- There were lots of differences between local authorities in terms of data recording, missing information etc, which can cast doubt on the conclusions (of course I have carried out as many sensitivity and robustness checks to ensure this isn’t the case, but there is still doubt).
- There isn’t any information about the unpaid carers in the SCS. Again, this is important information that is lacking from the administrative data.
Sadly, I’m still enduring this administrative data struggle in my role here in Edinburgh Health Economics. In an attempt to do something about this, I have spent some time developing a new platform called Early Career Researchers Using Scottish Administrative Data (eCRUSADers). I’m hoping that this will reduce the struggle for any researchers who are new to the administrative data scene. You can find out more about eCRUSADers (or join us?!) on the website here.
Author: Katharina Diernberger
The PRC is a European Research Centre consisting of 17 international and 8 national collaborating centres. They plan and conduct international multicentre studies within palliative care, focusing on pain, cachexia and health care services. On the 30th January, the TVT (Two Versus Three Step) study, primarily run by the centre in Edinburgh, presented the initial clinical and health economics results at the PRC Seminar in Oslo ahead of the main results being published.
The TVT Study “An international, multicentre, open randomised parallel group trial comparing a two-step approach for cancer pain relief with the standard three-step approach of the WHO analgesic ladder in patients with cancer pain requiring step two analgesia” recruited patients in the UK, Mexico, Uganda and Israel and was comparing the 3-step approach for pain control currently recommended by the WHO* to a 2-step approach omitting weak opioids.
The primary outcome was time to achieving stable pain control, where stable pain control was defined as the first day of three consecutive days with average pain score ≤3 on a numeric rating scale of 0-10. The trial also looked at a potential increase in opioid-related side effects.
This was a very interesting trial from a health economic viewpoint, taking into account the different costing systems within the participating countries. Though the quality of life component (EQ-5D-5L) was captured in all countries, a full economic evaluation was only possible for the UK as the country specific value set was readily available.
The main results of the study can be summed up fairly quickly – omitting step 2 (weak opioids) showed no significant difference in terms of pain control, lead to a reduction in opioid related side effects, is cheaper and patients -reported better outcomes for quality of life. Further to this, more than half of the patients who started on a weak opioid had to switch to a strong opioid in order to achieve pain control. The link to the full publication will be added as soon as the results are published.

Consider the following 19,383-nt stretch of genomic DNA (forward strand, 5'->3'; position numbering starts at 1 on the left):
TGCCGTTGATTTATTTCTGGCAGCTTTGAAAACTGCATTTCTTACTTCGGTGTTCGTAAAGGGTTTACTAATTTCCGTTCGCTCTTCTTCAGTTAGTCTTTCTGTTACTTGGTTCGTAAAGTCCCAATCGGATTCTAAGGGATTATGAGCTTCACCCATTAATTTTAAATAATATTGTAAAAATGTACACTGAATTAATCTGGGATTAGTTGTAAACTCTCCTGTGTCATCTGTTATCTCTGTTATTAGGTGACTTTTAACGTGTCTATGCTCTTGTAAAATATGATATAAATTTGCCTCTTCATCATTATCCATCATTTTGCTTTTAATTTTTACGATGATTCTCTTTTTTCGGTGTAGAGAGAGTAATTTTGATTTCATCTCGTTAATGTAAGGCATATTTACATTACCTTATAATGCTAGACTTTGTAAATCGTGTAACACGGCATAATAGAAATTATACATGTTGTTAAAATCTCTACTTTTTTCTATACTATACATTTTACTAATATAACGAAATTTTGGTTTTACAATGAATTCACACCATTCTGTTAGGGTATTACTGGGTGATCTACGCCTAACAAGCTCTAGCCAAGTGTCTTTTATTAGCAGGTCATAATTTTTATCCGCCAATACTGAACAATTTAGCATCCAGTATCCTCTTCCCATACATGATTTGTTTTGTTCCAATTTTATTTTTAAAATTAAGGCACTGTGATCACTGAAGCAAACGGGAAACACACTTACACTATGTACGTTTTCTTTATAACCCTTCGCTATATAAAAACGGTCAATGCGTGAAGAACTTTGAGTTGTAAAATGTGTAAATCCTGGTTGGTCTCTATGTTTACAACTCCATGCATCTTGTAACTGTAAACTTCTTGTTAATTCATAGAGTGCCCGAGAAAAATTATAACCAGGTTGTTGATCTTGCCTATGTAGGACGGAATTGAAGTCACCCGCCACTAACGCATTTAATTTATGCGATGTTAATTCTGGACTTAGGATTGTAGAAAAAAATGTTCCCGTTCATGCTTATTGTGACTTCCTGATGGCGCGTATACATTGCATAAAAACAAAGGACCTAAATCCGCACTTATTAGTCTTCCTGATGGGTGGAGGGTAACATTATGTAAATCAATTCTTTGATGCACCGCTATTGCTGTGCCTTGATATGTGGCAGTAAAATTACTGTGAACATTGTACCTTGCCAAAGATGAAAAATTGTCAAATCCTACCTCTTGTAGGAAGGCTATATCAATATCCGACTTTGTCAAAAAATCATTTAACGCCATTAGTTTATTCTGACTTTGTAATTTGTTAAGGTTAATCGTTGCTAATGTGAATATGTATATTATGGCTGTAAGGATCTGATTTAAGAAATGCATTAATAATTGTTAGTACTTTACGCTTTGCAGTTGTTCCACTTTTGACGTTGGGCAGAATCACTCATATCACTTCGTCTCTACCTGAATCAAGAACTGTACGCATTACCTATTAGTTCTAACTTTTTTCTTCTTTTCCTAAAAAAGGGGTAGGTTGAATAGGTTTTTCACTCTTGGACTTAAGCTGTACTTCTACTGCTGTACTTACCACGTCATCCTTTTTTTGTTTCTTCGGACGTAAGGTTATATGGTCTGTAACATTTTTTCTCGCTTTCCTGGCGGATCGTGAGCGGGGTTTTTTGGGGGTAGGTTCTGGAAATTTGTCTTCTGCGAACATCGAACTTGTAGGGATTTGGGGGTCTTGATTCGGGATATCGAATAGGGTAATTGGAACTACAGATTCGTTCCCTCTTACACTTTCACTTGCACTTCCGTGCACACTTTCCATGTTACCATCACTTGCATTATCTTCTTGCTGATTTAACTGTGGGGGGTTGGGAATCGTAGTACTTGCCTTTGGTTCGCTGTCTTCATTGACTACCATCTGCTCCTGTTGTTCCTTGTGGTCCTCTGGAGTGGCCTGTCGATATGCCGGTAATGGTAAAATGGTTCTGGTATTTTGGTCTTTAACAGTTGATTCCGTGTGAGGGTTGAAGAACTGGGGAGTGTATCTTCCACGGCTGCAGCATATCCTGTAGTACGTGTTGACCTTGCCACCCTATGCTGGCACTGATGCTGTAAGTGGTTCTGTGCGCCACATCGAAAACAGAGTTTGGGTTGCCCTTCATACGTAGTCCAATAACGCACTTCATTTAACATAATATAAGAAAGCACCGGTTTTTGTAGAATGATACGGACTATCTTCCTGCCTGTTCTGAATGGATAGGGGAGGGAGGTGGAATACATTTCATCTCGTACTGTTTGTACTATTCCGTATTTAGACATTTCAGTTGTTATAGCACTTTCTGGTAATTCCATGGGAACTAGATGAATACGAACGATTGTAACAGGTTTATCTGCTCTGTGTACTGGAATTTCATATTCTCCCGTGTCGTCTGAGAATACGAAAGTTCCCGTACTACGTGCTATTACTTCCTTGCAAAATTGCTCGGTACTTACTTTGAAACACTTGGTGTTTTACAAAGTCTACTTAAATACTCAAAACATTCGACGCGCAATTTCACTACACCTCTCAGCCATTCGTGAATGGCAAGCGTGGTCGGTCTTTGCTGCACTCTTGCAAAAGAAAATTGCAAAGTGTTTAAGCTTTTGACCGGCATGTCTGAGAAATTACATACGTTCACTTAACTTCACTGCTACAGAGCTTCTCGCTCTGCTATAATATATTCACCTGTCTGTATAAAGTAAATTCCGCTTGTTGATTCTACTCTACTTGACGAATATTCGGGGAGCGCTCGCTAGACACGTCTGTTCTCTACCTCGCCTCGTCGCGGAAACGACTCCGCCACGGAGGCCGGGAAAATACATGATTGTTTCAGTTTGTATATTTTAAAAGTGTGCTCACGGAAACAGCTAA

The introduction of the presentation highlighted the importance of health economics within palliative care (as a main tool for decision making within the health care sector) and tried to clarify misconceptions about health economics. It focussed on the challenges we are facing in terms of collecting costs, measure patients’ quality of life and putting a value on “life improvements” in this particular setting. This part of the presentation facilitated interesting discussion at the conference and some ideas for possible future collaborations.
After the seminar I stayed in Oslo for the weekend to catch up with friends and use the opportunity to visit the Henie Onstad Art Centre in Oslo which is currently hosting the “Picasso 347” (below), and “Claude Monet and Bærum” exhibitions as well as “Yayoi Kusamas’ – Hymn of Life” (at the top of this post). I can highly recommend a visit!
Step 1. Non-opioids (non-steroidal anti-inflammatory drugs [NSAIDS], acetylsalicylic acid [ASA, aspirin] and paracetamol [acetaminophen]) for mild pain.
Step 2. Add an opioid for mild to moderate pain (Codeine, Tramadol).
Step 3. Add opioid for moderate to severe pain (morphine) titrated to pain relief or alternatively to occurrence of dose-limiting adverse events (AE).